Daily Independent (Ashland, KY)


October 30, 2012

In Your View

ASHLAND — Americans against churches, not God

I disagree with Winston Morris who wrote in a letter published Oct. 23 that Americans have turned against God.  he number of believers has remained steady. Americans are turning against churches, so much that some predict their disappearance by 2030.

Christians must read and live the gospel. Too many churches support the opposite: hatred, racism, greed, selfishness, superiority, the strong crushing the weak, demonizing the poor and rants against homosexuals and abortion, neither of which Jesus mentioned. Read the Southern Baptist Convention plank on abortion through the 1970s and read of abortions in Jesus’s time.

Many churches have become political pawns for radical, highly paid televangelists. Their concern is not Christianity or churches, but the takeover of government by the wealthy promoters who want to become wealthier. There’s no connection to Christianity.

When the money-changers claimed to be the Christians, too many in churches followed. The  Norquist crowd is drowning the church just as it brags of doing to the government.

Nancy Vinson, Catlettsburg 

Failure to protect men unjustified

There is much in the news about the situation that happened in Benghazi. 

I certainly have no new knowledge about what happened in Benghazi but I do know this: No amount of uncertainty about the identity of the attackers or their motivation for launching the attack justifies the inaction and unmitigated failure of the administration to protect those men.

The administration knew in advance that the ambassador wanted increased security. They knew that Benghazi was a hotbed of extremists, and that the anniversary of 9/11 was approaching, yet they denied the requests for more security. In fact, they reduced security. It was known in the hours prior to the attack that the safe house in Benghazi was being watched and an attack was likely, yet they did nothing.

There is blood on someone's hands. They can deny it, they can rationalize it, but those who failed to send aid are to blame.

Gaylord Cooper, South Shore

Text Only
  • Along the river

    Here’s hoping the weather will be as close to perfect as possible on the evening of May 30, as members of the Paul G. Blazer High School class of 2014 gather on the banks of Ohio River for the school’s first graduation on the river that has helped fuel this community’s economy since the time when it was known as known as Poage’s Landing.

    April 22, 2014

  • Good opportunity

    Morehead State University is using a highly successful program for outstanding high school juniors and seniors at Western Kentucky University to launch a similar program beginning this fall on the MSU campus.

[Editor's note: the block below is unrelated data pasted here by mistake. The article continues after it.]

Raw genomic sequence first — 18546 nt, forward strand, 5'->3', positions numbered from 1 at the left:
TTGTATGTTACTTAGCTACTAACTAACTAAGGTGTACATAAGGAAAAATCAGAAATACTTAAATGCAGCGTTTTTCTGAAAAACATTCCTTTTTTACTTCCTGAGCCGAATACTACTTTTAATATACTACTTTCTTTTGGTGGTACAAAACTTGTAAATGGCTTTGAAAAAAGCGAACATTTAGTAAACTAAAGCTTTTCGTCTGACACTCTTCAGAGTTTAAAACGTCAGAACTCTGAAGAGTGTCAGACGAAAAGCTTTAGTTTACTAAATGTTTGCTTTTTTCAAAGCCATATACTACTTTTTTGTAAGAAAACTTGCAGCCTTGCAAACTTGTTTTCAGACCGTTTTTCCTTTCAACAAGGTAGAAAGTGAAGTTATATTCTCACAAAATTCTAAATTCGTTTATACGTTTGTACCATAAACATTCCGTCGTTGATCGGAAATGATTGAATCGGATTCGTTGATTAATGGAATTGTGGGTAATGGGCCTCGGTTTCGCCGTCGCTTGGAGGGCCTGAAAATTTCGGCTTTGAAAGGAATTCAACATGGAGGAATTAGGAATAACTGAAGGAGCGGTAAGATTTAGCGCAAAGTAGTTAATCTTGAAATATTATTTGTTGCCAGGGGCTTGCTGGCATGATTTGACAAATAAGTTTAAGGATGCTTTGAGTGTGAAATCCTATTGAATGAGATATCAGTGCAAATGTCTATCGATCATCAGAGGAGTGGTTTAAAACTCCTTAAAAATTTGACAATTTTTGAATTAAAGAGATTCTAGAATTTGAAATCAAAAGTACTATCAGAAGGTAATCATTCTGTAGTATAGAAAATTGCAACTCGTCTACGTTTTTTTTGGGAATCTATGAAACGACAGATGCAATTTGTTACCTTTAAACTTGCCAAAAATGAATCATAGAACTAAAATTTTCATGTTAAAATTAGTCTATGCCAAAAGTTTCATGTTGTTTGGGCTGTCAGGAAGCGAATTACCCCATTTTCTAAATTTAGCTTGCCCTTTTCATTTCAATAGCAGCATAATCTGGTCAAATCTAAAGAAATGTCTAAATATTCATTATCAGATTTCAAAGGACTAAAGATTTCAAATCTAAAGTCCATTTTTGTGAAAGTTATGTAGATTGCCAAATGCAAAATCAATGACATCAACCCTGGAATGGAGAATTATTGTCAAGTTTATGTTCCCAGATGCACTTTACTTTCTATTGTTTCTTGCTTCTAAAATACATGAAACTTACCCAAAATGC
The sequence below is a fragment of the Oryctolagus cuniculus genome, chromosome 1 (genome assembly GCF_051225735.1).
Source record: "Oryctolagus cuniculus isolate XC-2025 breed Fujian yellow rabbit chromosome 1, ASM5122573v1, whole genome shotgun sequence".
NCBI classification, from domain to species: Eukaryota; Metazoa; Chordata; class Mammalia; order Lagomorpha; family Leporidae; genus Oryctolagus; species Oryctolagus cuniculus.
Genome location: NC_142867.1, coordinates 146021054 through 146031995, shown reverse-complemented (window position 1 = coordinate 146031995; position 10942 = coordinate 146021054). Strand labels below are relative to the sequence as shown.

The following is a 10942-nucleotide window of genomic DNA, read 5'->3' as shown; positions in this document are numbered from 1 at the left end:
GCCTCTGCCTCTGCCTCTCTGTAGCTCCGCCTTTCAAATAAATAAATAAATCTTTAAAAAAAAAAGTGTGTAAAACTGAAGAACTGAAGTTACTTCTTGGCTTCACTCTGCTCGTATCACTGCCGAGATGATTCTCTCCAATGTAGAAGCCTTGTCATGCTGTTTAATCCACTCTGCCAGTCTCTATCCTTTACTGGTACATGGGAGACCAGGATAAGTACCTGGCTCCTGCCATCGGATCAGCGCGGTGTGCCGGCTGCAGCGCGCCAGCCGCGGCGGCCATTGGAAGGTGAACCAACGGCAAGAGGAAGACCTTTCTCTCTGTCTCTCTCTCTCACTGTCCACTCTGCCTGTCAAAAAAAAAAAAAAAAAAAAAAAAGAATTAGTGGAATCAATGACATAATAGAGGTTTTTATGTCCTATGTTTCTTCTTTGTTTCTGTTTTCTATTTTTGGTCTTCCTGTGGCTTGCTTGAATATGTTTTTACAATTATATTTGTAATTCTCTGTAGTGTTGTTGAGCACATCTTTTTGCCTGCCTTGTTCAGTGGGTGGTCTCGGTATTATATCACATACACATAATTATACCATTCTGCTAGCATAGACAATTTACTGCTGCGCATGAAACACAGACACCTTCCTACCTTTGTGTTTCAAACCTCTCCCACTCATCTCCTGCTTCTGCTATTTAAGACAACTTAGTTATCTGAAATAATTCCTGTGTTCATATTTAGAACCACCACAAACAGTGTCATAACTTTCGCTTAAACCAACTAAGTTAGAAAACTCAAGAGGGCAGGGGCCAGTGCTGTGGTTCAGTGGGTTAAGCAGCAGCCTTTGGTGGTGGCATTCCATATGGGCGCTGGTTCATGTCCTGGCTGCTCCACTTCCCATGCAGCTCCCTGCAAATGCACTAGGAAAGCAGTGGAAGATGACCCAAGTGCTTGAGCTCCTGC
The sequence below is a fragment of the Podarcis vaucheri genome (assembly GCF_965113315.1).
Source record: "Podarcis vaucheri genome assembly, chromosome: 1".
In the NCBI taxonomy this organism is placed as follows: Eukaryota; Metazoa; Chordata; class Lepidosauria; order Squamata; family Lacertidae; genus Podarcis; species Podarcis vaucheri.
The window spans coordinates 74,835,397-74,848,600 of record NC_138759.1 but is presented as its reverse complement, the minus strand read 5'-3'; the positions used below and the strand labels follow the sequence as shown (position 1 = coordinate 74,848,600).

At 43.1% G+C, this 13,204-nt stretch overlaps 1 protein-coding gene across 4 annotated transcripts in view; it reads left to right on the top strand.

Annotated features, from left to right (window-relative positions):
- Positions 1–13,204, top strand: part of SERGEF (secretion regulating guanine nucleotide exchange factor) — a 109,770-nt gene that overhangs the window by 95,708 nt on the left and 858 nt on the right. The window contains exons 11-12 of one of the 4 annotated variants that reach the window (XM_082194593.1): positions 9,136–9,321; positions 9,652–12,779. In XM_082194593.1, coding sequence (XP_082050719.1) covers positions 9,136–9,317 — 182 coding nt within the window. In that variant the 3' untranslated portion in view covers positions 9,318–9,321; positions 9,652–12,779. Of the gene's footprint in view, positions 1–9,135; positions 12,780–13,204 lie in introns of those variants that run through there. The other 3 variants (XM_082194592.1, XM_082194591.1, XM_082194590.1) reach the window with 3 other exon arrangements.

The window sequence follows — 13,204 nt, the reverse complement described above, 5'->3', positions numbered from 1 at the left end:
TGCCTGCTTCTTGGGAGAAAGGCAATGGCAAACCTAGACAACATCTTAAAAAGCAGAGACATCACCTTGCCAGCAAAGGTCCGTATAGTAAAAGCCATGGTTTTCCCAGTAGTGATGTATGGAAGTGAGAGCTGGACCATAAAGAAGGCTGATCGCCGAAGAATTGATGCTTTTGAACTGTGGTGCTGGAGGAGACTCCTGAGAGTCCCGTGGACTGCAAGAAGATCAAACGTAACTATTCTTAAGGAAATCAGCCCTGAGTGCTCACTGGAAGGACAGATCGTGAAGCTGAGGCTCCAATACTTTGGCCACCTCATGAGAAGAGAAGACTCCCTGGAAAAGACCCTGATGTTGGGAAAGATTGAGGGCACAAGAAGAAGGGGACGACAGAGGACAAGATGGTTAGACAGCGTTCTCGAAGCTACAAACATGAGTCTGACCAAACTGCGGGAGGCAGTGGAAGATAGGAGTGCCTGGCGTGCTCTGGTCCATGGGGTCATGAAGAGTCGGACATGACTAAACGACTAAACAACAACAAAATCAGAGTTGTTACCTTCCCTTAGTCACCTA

April 20, 2014

  • What's next?

    While virtually all cities in northeastern Kentucky provide their residents with some utility services — water and sewer, mainly, and sometimes natural gas — to the best of our knowledge, Olive Hill is the only town in the FIVCO‚Äąregion with its own electrical company.

    April 13, 2014

  • 'Waited too long'

    Lt. Garlin Murl Conner left the U.S. Army as the second-most decorated soldier during World War II, earning four Silver Stars, four Bronze Stars, seven Purple Hearts and the Distinguished Service Cross for his actions during 28 straight months in combat.

    April 12, 2014

  • Enact HB 3

    The National Rx Drug Abuse Summit is under way hundreds of miles from eastern Kentucky in Orlando, Fla., but the three-day conference which runs through Thursday, was organized by Operation UNITE, the eastern Kentucky anti-drug group that knows all too well the devastating impact the prescription drug epidemic continues to have on this region.

    April 11, 2014

  • State officials cease efforts to stop advance of ash borer

    Kentucky’s war against the tiny emerald ash borer responsible for already killing more than 25 million ash trees in the eastern United States has ended in surrender — by state officials, not the tiny insect.

    April 8, 2014

  • Demise of apparel industry in Kentucky continues

    The steady demise of the once thriving clothing industry in small Kentucky towns continues with the latest factory to announce it is shutting down being one of the largest: Fruit of the Loom has announced it is closing its last remaining plant in Jamestown, a move that eventually will see the elimination of more than 600 jobs in the small town near Lake Cumberland.

    April 7, 2014

  • None on ballot

    The 2014 Kentucky General Assembly considered an unusually high number of proposed amendments to the Kentucky Constitution on such issues as casino gambling, the restoration of voting rights for convicted felons and the elimination of state and local elected offices.

    April 4, 2014

  • In Your View

    Letters to the editor

    April 3, 2014

  • Time runs out

    Two bills proposed by House Majority Leader Rocky Adkins and designed to boost the economy of this region have apparently died in the Kentucky Senate after being approved by the House of Representatives. Despite easily being approved by the Democratic-controlled House, neither bill was even brought up for a vote by the Republican-controlled Senate.

    April 2, 2014